But when you consider what the architecture of the web does for you implicitly, you'll realize that HTML/LiveScript is really a powerful client-server rapid development tool waiting to happen. Think about the requirements for client-server application development: you need to be able to build functionality on both client and server sides where appropriate, and you need some reasonable method of communication between them. The web gives you this for free.
Standard HTML (without LiveScript) gives you a reasonable amount of functionality on its own. It lets you build look and feel of the user interface by placing formatted text and graphics, and it gives you a decent set of controls to pass on to the user through forms and their widgets, such as fields, check boxes, and list boxes. Hypertext links turn out to be a reasonable substitute for multiple window manipulation: clicking on a link is like creating a new window, and the "back" and "forward" arrow buttons on most HTML browsers are ways of changing your window focus. Netscape's HTML has added a few bells and whistles to this set, such as table formatting and (in Navigator 2.0) a tiled window-partitioning scheme.
The web architecture gives you other important features for client-server development: it includes protocols like HTTP that abstract away many of the grungy details of TCP/IP communication; HTML is a simple language to develop in -- simpler, I would argue, than the Visual Basics and PowerBuilders of the world -- and best of all, your resulting client code is automatically guaranteed to go cross-platform on Unix, Macintosh, and all flavors of Windows, without any portability issues. Wow. With that feature alone, Netscape may be on the way to putting cross-platform development tool vendors like Visix, XVT, and Zinc on their collective guard.
Yet standard HTML does have significant shortcomings as a client-server development tool. These exhibit themselves in two areas: the amount of processing that you can put on the client side, and the richness of communication between client and server. With standard HTML, all of the serious computation must be done by the Common Gateway Interface (CGI) program on the server, making the client a sort of "dumb terminal" type user interface -- much like the earliest client-server systems.
As for client-server communication, it is done in two ways. The simple way is through hyperlinks that tell the server which HTML page to fetch next. The more interesting scheme is through data passed to the server from forms on an HTML page. This data is typically in the form of lists of variable names and values. The server-side CGI program interprets these and can use them to build HTML pages on the fly to send back to the client.
The forms/CGI scheme is quite flexible but has two major drawbacks: one, it is really only one-way -- HTML pages cannot receive information back from the server and act on it; two, it is semantically weak and requires lots of ad-hoc CGI programming effort to set up correctly. Compare this to client-server communication using SQL with relational databases: SQL queries are semantically rich; SQL engines automatically know how to process them, and they pass query results back to the client program.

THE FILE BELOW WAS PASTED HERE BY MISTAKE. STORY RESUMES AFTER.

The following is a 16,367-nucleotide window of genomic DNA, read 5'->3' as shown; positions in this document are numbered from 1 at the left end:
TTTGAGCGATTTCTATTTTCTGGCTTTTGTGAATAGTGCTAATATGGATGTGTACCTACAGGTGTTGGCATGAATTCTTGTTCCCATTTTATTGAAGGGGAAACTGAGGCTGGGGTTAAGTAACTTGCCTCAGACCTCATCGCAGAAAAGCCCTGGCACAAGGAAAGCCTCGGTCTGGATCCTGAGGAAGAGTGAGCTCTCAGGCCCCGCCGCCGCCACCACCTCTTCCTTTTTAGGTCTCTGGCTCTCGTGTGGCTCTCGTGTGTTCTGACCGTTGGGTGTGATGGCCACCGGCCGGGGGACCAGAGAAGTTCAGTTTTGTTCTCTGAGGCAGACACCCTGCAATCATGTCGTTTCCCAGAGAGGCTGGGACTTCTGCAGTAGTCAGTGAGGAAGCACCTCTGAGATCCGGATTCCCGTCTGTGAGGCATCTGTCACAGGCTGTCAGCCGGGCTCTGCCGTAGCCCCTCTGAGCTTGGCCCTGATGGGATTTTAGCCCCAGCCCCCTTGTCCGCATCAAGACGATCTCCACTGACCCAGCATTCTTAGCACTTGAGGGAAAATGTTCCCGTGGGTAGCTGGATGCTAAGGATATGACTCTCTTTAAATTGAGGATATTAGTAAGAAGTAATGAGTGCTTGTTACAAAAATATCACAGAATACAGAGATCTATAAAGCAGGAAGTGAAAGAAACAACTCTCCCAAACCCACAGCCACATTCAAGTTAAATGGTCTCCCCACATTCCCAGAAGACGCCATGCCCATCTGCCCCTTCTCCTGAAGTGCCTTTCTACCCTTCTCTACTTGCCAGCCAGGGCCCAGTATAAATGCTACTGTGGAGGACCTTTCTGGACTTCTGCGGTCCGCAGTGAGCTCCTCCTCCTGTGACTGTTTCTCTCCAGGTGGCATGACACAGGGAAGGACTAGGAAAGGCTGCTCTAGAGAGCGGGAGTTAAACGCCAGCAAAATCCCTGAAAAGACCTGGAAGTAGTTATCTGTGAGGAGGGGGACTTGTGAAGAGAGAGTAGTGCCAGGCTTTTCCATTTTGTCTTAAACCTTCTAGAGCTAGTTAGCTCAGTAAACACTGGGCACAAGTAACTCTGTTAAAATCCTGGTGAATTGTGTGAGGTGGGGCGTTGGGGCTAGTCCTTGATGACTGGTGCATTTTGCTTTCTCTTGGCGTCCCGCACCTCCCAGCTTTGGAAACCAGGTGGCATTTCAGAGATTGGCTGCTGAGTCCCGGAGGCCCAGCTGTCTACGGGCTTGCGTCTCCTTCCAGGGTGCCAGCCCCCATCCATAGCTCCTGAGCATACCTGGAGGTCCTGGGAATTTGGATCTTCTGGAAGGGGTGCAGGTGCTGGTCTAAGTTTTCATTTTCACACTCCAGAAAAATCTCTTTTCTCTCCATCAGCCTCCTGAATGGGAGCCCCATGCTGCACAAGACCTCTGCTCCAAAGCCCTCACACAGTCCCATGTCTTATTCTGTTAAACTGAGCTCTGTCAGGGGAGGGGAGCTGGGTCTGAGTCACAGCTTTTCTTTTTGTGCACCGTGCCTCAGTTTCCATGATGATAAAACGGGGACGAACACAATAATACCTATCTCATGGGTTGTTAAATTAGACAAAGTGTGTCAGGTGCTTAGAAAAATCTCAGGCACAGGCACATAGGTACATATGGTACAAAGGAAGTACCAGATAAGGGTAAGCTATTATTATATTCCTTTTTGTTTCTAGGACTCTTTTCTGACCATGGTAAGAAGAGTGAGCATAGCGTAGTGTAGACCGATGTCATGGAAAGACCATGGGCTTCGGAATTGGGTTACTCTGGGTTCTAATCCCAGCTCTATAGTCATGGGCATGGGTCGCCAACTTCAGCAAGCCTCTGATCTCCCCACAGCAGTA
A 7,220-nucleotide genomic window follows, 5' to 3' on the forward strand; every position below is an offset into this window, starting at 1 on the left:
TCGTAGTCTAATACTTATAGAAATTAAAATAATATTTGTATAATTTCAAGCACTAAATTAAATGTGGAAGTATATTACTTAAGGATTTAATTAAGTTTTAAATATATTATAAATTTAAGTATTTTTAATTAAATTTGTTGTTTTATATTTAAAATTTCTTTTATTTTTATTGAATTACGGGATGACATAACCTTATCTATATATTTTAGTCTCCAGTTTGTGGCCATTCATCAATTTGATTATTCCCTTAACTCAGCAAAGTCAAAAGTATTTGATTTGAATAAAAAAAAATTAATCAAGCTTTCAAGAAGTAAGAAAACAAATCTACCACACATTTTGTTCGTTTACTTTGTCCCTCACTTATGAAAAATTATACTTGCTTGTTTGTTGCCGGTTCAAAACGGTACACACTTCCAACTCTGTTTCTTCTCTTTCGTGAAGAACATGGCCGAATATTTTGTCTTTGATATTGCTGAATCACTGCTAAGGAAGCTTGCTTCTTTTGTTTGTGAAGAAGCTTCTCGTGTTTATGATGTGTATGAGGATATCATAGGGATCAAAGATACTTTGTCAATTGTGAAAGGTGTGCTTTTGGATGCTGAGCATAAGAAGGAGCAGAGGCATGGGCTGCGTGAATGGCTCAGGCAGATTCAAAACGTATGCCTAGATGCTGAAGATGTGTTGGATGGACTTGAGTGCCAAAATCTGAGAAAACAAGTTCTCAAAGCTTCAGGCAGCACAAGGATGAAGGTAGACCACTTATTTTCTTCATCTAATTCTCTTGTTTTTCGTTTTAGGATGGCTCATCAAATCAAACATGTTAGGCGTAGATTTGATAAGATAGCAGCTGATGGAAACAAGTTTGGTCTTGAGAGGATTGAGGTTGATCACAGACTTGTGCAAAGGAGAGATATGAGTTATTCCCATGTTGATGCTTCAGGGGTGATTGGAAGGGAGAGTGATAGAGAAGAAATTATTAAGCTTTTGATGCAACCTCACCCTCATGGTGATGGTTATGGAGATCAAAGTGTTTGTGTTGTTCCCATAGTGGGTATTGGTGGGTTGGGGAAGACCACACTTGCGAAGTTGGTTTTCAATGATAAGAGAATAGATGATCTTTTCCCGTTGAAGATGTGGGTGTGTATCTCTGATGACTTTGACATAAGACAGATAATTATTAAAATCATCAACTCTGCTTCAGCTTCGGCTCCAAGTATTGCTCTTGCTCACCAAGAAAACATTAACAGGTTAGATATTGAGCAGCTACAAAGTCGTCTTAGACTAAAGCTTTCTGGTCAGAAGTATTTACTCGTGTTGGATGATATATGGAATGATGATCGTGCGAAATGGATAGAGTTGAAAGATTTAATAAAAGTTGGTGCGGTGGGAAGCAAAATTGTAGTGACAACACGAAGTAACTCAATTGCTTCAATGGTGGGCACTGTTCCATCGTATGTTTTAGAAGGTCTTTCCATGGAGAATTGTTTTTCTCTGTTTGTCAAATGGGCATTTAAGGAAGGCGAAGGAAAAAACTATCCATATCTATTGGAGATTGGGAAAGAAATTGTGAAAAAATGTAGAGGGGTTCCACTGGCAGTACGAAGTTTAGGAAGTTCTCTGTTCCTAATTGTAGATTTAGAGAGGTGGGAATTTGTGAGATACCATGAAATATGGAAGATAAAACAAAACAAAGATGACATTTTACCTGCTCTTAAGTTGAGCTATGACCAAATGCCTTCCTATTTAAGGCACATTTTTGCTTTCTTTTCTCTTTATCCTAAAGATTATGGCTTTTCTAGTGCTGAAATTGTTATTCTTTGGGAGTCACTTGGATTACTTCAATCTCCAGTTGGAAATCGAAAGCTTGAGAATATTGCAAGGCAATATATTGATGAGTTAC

LiveScript solves some of these problems by allowing you to put code on the client side that allows the browser to update a page in place, although it still doesn't allow any communication from the server back to the LiveScript program. Also, LiveScript isn't really powerful enough to let you put heavy tasks on the client. You could, of course, write aribitrarily large programs in LiveScript. But because LiveScript is interpreted, you would have to send the entire source code over the network from the server to the client every time, and the browser may take a while to run the code. Therefore, LiveScript is most appropriate for local page updates like the Mortgage interest rate calculation example on Netscape's web site.
Netscape Navigator 2.0 provides for much more powerful client-side functionality through Java applets. Netscape has chosen to integrate Java applets into Navigator 2.0 HTML with a "plug-in" feature that also will allow incorporation of QuickTime videos, Adobe Acrobat page viewing, and other advanced media types.
Yet despite the limitations, the Netscape 2.0 architecture provides substantial client-server development power. And Netscape and other vendors are adding more all the time. The biggest opportunity lies in the ability to handle applications that use relational databases on the server. Tools are needed that allow communication of data queries from client to server -- and query results back to the client -- in a way that minimizes programming, simplifies communication, and maximizes what you can do with the results on the client side. In other words, web development tool vendors need to set their sites on the PowerBuilders of the world. They are doing so, and we'll see how in next month's column.
in the meantime, Netscape's Navigator 2.0, with LiveScript, strikes an impressive balance between document-oriented software development language and "deep content" authoring tool. It points the way to a future where there is no difference between authored content and developed software. Now that's what I call "convergence."